voltage sources and sensors can be plugged into the audio port and
used to sample real-world sensors. They have full control of the
drivers, since they’re basing the whole thing on Linux, and they have
real kernel hackers and real GUI hackers and such. Their system
already uses wireless WiFi, so it has antennas, and they’ve done a
detailed radio analysis of the package and design.

The difference between this design effort and the other things the GNU
Radio crew has done is that the result has to cost only incremental
pennies, cost zero power when not running, and run on batteries when
running. On the other hand, gates and connectors and small antennas
come almost free (they’re making hard-tooled plastic molds anyway;
adding a connector or other wires is simple). Assuming their basic
design provided roughly their current sound and analog input
capabilities, what could we recommend that they do in order to make
the platform much more capable for SDR?

My first thought is to just increase the sample rate and effective
bits per sample of the audio processing hardware, and increase the
number of channels so that ordinary stereo audio can happen
simultaneously with analog I/O. I think it’s a crime that cheap
analog I/O chips top out at 200 kilosamples per second.

Even making it able to receive AM-band and below, by plugging in a
wire of appropriate length as antenna, would provide years of
experimentation in the schools. Should the analog circuitry be
wired up to the existing “cat ear” antennas on the laptop (which
are currently only used by the WiFi chip)?

The analog circuitry would need to be switchable for use in three
domains: audio (speaker/mic), DC analog (sensors), and radio analog
(SDR).

Could we make it usefully transmit? Many of Matt’s transceiver
daughterboard designs are very similar – with only a few components
changed to set the frequency range. If made in high volumes on an
existing board, what would the cost come down to? Could we shrink a
single band transceiver into the above constraint? Could we design a
cheap multi-band transceiver that lets these components be switched
under software control? Can the CPU and the free signal processing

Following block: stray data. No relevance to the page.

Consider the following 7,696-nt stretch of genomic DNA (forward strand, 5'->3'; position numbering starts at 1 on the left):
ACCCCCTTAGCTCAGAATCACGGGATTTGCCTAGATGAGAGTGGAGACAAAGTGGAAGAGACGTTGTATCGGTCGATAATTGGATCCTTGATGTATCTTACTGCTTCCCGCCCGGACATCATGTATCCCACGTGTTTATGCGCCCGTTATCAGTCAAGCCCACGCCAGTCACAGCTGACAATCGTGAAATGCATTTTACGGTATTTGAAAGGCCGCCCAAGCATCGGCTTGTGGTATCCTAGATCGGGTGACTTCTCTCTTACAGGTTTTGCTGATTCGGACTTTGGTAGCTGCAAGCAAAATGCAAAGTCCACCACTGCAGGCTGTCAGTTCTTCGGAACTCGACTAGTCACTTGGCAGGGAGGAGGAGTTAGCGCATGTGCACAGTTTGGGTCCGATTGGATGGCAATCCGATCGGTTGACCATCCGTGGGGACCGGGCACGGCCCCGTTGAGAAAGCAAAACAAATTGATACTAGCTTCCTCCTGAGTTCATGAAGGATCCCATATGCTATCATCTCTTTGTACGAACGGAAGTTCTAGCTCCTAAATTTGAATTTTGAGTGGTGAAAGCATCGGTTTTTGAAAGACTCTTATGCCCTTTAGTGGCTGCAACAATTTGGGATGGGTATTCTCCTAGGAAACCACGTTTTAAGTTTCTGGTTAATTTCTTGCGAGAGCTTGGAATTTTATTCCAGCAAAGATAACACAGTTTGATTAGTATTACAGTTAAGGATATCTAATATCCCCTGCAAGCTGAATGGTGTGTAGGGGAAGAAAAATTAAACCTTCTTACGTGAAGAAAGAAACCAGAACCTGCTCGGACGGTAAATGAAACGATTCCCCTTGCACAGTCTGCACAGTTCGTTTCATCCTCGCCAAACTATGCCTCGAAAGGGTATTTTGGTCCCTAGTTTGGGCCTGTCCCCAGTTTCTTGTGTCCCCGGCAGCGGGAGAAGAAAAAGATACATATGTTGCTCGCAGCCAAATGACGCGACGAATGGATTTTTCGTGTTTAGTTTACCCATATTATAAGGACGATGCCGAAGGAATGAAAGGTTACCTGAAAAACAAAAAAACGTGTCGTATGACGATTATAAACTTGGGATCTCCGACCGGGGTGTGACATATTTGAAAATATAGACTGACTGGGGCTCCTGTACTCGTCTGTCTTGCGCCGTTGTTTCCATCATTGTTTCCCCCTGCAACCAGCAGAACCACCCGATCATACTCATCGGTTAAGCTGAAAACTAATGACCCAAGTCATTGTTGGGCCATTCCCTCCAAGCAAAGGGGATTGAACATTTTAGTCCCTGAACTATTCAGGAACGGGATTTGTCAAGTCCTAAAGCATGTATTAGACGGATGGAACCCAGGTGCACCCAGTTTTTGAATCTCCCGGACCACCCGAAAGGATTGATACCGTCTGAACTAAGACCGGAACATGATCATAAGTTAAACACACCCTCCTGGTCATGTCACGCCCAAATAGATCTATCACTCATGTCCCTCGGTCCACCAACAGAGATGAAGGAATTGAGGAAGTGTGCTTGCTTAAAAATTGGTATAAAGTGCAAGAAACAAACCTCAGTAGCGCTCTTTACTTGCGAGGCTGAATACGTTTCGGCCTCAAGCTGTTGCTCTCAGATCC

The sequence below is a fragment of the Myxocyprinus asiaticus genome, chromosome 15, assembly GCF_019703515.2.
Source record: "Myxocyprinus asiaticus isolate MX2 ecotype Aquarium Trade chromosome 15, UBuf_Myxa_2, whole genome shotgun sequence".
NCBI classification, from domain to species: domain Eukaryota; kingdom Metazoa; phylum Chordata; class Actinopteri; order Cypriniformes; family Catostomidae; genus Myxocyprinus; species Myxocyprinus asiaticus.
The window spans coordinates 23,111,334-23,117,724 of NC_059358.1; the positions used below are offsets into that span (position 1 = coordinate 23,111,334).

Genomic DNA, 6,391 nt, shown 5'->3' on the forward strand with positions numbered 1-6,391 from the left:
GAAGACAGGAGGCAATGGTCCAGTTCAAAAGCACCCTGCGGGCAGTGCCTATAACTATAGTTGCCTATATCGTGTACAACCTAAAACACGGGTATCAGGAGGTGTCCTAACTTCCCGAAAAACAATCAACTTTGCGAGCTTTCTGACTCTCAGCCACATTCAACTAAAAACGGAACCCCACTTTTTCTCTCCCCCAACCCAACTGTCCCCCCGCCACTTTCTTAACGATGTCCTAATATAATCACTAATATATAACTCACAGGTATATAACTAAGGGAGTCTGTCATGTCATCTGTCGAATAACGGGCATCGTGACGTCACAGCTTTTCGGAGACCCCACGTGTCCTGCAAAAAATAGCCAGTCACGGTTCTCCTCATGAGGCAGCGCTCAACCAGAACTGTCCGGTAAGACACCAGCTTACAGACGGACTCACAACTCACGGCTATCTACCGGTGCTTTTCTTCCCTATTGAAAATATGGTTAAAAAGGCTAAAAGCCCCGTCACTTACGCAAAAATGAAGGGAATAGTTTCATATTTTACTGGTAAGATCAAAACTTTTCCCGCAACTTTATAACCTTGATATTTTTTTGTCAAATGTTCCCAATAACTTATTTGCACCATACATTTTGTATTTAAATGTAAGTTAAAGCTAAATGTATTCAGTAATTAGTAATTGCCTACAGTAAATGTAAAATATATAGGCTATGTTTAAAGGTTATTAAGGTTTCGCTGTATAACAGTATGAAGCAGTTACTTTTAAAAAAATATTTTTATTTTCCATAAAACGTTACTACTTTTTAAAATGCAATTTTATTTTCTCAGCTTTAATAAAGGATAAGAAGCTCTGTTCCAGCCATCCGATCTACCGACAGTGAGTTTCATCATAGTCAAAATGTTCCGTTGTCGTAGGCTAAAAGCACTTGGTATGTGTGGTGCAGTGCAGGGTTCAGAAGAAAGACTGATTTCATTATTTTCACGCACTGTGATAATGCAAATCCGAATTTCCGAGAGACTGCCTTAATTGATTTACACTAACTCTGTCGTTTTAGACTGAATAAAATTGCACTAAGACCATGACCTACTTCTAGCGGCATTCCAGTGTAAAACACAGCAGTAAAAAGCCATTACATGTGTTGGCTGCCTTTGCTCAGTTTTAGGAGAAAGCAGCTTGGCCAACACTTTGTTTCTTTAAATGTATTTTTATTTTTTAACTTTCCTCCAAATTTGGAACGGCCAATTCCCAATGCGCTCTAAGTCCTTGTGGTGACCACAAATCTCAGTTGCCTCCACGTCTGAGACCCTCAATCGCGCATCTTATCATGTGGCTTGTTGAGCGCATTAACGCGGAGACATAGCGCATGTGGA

gates automatically measure and compensate for cheap
(signal-distorting) analog circuitry?

What kind of signal processing math hardware should we add to the
custom chip, assuming that the CPU itself would be low power/low
heat/low performance for its time? Should this be a CPU math
accelerator, or should it be wired to the digitization hardware?
Should it do one thing well (if so, what?) or be more general like
traditional x86/PPC/etc DSP instruction sets?

Should we suggest making some of “our” gates of the custom chip into a
field programmable gate array, reconfigurable in software? If so,
what would we use that capability for (as opposed to putting in hard
circuitry)?

Even a receive-only SDR platform that makes it out to millions of
third world kids would be a brilliant achievement. (And if we could
get inside their Marvell wireless-mesh chip, we would probably end up
with lots more capabilities in the WiFi bands, too.)

John

John G. wrote:

My first thought is to just increase the sample rate and effective
bits per sample of the audio processing hardware, and increase the
number of channels so that ordinary stereo audio can happen
simultaneously with analog I/O. I think it’s a crime that cheap
analog I/O chips top out at 200 kilosamples per second.

I think that adding a fast, complex, sampler capable of doing many
megasamples, with
DMA support, etc, would be a worthy goal. A little anti-alias
filtering and some
digitally-controllable gain (70dB or more) in front of the samplers,